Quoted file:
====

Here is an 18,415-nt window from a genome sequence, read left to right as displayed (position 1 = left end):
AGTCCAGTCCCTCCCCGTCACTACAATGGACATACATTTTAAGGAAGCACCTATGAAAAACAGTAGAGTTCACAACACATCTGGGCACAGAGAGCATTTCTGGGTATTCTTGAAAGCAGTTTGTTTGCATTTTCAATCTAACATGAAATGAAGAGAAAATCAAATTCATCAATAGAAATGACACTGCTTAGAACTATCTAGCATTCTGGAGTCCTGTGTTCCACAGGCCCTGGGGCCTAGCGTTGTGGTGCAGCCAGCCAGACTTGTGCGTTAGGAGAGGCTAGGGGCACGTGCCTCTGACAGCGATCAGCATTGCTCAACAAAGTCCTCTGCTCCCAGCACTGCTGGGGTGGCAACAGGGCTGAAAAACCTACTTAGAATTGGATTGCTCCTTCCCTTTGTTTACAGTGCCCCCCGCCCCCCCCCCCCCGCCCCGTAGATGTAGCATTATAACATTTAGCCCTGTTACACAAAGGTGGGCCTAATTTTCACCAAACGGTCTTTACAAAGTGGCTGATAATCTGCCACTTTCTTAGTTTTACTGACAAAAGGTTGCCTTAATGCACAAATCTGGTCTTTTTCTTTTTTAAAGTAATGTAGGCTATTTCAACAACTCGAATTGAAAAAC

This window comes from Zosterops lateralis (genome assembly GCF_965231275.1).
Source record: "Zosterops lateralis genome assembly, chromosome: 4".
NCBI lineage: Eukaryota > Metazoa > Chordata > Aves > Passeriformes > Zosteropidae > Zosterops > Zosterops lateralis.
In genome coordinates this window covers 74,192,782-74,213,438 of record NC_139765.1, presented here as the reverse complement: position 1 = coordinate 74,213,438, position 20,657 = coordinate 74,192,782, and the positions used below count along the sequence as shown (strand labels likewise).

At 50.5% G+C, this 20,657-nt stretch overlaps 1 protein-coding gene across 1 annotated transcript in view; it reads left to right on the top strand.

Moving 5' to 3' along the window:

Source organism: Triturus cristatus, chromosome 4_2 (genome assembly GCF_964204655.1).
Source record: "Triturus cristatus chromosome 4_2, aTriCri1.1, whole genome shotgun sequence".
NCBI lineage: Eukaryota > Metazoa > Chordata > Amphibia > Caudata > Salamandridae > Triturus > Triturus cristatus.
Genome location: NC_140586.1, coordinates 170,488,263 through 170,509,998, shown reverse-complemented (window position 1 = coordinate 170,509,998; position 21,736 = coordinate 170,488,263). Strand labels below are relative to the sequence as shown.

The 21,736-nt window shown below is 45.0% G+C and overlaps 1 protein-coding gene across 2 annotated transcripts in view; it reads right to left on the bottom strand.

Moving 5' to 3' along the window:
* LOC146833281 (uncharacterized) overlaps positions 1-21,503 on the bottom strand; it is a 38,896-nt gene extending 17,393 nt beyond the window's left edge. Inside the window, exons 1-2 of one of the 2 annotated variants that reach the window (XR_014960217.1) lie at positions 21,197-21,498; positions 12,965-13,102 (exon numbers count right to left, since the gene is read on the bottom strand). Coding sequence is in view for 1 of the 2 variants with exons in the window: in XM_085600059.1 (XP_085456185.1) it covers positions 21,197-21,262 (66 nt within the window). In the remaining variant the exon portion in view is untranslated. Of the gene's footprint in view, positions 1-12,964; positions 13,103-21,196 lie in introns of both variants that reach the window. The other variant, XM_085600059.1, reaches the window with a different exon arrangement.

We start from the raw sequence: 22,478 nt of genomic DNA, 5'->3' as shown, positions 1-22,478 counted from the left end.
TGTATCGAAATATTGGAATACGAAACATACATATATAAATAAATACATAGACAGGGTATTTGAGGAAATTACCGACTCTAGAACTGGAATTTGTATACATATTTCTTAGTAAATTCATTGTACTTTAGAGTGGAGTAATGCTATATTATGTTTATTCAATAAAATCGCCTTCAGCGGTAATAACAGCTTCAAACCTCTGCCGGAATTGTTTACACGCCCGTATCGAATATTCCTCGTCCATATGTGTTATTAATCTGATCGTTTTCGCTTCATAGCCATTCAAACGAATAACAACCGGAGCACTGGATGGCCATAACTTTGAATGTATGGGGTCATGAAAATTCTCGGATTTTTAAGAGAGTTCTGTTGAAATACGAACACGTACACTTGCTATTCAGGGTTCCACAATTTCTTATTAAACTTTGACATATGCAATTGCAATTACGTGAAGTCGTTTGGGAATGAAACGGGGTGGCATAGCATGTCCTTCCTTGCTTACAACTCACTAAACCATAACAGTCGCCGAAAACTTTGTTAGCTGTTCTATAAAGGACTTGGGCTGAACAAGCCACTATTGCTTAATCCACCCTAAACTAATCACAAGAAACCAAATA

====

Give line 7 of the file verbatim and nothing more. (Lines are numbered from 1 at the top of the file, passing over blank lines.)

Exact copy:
At 50.5% G+C, this 20,657-nt stretch overlaps 1 protein-coding gene across 1 annotated transcript in view; it reads left to right on the top strand.